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Med Trop (Mars). 2001;61(4-5):437-40.

[Control of human African trypanosomiasis: back to square one].

[Article in French]

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Bureau CDS/CSR, OMS, avenue Appia, 1211 Genève 27, Suisse.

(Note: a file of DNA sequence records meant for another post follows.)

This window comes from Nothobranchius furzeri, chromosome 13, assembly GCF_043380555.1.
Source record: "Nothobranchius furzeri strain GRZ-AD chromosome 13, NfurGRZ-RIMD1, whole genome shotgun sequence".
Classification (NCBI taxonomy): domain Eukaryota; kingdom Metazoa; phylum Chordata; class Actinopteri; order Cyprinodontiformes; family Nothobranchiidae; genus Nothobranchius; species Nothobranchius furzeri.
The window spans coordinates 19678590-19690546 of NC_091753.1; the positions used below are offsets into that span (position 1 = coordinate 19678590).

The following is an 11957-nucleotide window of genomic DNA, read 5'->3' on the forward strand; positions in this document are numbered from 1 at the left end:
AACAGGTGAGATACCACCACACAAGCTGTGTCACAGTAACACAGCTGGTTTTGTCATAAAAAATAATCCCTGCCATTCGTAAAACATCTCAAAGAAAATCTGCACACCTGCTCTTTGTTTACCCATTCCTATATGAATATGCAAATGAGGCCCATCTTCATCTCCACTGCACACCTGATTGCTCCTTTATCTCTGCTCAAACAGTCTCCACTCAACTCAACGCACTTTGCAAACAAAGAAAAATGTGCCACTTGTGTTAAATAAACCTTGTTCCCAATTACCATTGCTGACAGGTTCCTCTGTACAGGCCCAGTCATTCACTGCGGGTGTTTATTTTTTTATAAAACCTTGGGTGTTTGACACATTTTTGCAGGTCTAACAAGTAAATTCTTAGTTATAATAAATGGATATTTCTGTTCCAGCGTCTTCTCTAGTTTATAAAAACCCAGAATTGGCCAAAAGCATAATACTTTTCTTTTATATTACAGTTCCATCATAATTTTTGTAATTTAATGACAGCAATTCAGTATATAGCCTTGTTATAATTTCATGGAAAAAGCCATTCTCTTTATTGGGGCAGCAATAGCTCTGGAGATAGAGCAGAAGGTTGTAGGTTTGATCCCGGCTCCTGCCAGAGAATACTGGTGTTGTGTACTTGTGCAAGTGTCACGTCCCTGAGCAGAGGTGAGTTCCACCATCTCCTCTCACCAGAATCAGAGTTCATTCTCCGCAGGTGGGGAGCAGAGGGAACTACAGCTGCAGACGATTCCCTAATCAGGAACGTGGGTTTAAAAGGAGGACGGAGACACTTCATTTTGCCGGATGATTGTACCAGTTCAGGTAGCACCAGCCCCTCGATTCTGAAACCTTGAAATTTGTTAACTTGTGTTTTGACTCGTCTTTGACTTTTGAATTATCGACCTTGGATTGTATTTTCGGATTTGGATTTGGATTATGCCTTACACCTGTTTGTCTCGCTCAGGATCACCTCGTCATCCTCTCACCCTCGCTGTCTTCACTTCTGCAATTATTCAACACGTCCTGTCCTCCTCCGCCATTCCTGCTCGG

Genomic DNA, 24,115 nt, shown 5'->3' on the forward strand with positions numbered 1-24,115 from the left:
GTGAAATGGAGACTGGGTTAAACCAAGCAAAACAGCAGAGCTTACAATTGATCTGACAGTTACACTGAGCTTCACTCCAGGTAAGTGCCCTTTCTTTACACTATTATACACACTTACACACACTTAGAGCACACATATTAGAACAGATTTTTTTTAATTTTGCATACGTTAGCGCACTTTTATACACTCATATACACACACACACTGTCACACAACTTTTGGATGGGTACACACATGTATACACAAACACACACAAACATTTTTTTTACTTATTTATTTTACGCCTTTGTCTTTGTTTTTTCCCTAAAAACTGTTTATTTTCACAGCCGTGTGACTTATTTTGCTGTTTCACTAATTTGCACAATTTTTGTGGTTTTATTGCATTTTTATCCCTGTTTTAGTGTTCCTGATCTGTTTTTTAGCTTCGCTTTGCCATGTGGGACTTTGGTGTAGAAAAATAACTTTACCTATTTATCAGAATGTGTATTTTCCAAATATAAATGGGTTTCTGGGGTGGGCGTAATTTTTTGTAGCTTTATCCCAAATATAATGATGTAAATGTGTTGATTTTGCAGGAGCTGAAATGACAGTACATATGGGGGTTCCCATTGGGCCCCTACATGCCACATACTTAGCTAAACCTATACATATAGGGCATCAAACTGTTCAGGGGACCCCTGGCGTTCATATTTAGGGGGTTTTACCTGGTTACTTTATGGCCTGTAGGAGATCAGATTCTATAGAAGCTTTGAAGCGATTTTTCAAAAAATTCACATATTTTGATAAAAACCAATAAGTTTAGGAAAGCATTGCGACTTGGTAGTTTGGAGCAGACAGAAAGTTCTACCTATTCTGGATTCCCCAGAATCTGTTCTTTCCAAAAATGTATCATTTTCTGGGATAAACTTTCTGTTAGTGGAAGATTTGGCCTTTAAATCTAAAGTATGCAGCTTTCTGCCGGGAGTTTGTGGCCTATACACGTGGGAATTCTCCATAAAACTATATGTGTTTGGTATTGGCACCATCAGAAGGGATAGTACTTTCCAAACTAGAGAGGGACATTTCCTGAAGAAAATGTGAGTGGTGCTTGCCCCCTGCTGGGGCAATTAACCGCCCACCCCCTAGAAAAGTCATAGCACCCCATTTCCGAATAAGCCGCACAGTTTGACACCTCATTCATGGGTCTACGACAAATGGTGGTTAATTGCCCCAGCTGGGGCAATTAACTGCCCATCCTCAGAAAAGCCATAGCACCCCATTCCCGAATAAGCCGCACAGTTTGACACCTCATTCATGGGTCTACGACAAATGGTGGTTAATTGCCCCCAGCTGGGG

The natural history of sleeping sickness is cyclic. The first epidemic outbreak in the 19th century devastated the population and resolved spontaneously for lack of victims. Intensive development during the colonial period and the movement of population that it spawned led to another epidemic in the early 1920s that reached such severe proportions that drastic steps had to be taken. At that time, Jamot was given complete political, administrative, and financial freedom to combat the disease. This program led to the development of the mobile team concept and so-called vertically structured vector control strategy and was so successful that sleeping sickness ceased to be considered as a major public health problem at the beginning of the 1960s. In the ensuing years sleeping sickness was largely neglected. Monitoring the disease required specialized teams that were no longer considered as cost-effective. One by one the measures that had been implemented to control the disease disappeared, thus setting the scene for a new outbreak grew. In 1995, the incidence of sleeping sickness reached the same levels as in the 1920s. The current situation is a classic example of a neglected disease with a paucity of competent specialists, diagnostic tests, effective drugs, and operational facilities. It was not until 2001 that new hope appeared thanks to a combined public- and private-sector initiative allowing restructuring of treatment teams, renovation of facilities, free distribution of drugs, and research to develop new therapeutic agents. Also thanks to the PATTEC initiative, the governments of the African affected nations are showing new in interest in sleeping sickness. However the battle is far from won and much effort will be required. Time is running out and the stakes are high.

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